Senate Foreign Relations Committee Votes in Favor of Overturning Bush Ban on International Family Planning
The Senate Foreign Relations Committee yesterday voted 12-7 to approve the "Global Democracy Promotion Act of 2001" (S 367), a measure sponsored by Sen. Barbara Boxer (D-Calif.) that would overturn the "Mexico City" policy, an executive order issued earlier this year by President Bush that bars federal funding from going to international groups that use their own funds to provide or promote abortion, the San Francisco Chronicle reports (Coile, San Francisco Chronicle, 8/2). The bill states that "foreign nongovernmental organizations ... shall not be ineligible for such assistance solely on the basis of health or medical services including counseling and referral services, provided by such organizations with non-United States Government funds if such services do not violate the laws of the country in which they are being provided and would not violate United States Federal law if provided in the United States." In addition, such groups "shall not be subject to requirements relating to the use of non-United States Government funds for advocacy and lobbying activities other than those that apply to United States nongovernmental organizations receiving assistance" under part I of the 1961 Foreign Assistance Act (S 367 text, 8/2).
"With a clear conscience, I vote to allow this money to go forward to allow women to have a choice for their family when it does not involve them in the tragedy of abortion," Sen. Gordon Smith (R-Ore.) said. Boxer said that Smith's vote was evidence of the "growing opposition to this president's radical views on family planning" that "need to be highlighted" (San Francisco Chronicle, 8/2). Sen. Jesse Helms (R-N.C.), the Foreign Relations Committee's ranking member and an opponent of abortion rights, yesterday unsuccessfully attempted to delay the vote until the committee's next markup session (Warner, National Journal News Service, 8/1). Helms threatened to filibuster the bill when it reaches the Senate floor, calling the measure a "fruitless effort designed to curry favor with abortion rights groups," and adding that the bill was "about raising money for the pro-abortion crowd" (San Francisco Chronicle, 8/2).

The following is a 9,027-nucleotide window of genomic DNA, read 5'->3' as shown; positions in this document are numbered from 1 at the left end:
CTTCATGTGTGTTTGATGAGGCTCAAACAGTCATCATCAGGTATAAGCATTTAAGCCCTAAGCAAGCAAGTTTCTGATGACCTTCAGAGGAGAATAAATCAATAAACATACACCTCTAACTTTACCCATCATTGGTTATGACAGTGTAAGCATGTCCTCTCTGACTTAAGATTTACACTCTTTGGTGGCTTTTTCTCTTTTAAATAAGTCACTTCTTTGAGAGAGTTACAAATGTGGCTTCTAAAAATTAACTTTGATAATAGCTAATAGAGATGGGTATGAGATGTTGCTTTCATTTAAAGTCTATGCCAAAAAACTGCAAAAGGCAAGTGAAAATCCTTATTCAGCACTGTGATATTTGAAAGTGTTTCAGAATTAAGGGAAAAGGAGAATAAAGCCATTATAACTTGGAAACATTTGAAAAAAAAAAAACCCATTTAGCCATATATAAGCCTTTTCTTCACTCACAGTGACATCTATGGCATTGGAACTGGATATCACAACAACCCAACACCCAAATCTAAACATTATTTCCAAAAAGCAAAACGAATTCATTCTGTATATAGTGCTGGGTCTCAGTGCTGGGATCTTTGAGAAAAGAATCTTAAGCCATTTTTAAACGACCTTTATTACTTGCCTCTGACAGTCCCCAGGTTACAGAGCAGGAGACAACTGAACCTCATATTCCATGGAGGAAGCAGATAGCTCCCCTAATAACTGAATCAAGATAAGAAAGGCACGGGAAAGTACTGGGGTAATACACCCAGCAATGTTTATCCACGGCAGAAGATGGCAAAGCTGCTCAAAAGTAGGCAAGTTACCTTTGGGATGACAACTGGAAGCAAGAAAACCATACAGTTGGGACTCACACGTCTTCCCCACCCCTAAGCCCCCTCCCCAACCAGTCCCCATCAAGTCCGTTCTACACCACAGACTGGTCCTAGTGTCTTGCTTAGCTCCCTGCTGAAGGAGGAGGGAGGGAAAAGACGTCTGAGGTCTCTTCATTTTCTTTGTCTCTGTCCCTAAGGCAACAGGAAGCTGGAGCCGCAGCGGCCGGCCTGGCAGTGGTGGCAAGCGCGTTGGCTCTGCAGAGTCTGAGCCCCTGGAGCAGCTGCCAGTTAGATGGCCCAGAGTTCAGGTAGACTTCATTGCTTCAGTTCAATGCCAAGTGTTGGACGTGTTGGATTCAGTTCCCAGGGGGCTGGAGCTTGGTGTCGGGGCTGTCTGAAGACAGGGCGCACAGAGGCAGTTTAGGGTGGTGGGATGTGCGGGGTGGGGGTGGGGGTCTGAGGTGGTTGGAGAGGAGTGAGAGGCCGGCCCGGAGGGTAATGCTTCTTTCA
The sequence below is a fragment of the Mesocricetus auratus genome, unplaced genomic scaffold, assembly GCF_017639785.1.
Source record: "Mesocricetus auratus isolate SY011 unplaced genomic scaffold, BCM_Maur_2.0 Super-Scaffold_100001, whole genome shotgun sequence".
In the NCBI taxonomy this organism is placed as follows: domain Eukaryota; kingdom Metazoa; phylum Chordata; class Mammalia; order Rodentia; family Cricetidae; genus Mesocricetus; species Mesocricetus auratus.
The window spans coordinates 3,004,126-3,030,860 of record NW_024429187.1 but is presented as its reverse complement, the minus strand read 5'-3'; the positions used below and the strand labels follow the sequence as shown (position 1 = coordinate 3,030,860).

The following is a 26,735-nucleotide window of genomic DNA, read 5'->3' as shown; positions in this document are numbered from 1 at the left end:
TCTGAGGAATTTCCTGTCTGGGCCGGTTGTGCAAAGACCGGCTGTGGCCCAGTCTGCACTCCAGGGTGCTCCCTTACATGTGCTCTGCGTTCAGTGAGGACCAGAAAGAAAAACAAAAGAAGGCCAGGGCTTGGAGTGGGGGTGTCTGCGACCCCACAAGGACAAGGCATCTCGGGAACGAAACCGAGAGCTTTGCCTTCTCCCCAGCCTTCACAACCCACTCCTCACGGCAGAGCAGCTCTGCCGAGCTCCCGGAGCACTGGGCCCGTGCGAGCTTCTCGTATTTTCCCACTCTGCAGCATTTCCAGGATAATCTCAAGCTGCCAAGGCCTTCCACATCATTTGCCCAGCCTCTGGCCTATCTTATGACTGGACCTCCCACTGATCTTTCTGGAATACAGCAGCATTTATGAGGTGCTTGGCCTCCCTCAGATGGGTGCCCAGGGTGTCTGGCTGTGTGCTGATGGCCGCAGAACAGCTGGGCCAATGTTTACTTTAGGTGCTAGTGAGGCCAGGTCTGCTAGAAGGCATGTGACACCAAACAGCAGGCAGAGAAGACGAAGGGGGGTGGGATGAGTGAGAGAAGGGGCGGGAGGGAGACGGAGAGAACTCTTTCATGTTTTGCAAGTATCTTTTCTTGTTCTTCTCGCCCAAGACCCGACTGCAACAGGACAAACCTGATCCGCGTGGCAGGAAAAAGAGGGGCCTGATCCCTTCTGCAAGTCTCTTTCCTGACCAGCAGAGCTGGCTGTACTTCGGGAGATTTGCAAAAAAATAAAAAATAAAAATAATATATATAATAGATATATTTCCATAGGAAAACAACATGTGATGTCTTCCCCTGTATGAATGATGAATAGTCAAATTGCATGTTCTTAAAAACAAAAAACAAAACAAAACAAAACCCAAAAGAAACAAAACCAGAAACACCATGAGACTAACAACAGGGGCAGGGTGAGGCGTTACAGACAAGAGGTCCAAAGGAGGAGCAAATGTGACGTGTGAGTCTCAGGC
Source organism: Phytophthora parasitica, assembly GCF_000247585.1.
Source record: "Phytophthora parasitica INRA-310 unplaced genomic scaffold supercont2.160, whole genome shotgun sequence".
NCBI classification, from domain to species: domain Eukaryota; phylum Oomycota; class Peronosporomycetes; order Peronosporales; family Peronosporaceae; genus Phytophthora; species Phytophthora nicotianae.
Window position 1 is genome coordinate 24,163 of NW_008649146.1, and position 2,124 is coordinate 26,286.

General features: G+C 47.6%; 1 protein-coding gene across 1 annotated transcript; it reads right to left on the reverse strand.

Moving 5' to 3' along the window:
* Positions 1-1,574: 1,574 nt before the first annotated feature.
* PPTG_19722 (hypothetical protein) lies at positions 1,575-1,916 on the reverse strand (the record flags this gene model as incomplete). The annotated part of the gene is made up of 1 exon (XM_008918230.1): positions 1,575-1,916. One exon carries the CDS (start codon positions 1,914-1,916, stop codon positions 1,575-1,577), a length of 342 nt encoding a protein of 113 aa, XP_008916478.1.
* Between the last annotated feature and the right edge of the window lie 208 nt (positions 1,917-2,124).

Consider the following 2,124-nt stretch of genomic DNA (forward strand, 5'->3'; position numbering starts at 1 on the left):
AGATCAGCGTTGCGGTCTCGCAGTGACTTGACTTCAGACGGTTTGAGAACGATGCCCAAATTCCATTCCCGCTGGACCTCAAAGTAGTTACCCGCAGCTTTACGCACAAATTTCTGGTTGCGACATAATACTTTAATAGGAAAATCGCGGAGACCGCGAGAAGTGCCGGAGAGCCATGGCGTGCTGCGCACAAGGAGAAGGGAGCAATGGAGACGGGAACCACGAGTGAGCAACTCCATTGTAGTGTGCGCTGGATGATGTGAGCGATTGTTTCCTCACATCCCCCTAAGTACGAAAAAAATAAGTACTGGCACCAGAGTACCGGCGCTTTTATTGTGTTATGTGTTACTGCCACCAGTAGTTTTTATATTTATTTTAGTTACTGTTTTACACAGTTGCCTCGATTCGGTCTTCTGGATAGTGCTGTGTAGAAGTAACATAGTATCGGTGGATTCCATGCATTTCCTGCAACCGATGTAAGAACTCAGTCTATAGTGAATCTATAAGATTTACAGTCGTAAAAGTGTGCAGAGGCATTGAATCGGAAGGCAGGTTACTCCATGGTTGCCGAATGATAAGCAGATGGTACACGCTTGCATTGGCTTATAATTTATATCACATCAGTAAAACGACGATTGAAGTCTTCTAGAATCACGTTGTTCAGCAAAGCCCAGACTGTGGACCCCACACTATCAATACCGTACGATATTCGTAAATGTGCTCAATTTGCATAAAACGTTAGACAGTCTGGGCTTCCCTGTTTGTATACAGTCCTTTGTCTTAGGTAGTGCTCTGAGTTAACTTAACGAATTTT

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Yesterday's vote followed a move last week by the Senate Appropriations Committee to add to the foreign operations spending bill (HR 2506) an amendment that would overturn the policy. In May, the House International Relations Committee also attached to the State Department Authorization bill an amendment that would overturn the policy, but that measure was defeated on the House floor (National Journal News Service, 8/1). Bush has indicated that he will veto any bill that seeks to overturn the policy (San Francisco Chronicle, 8/2).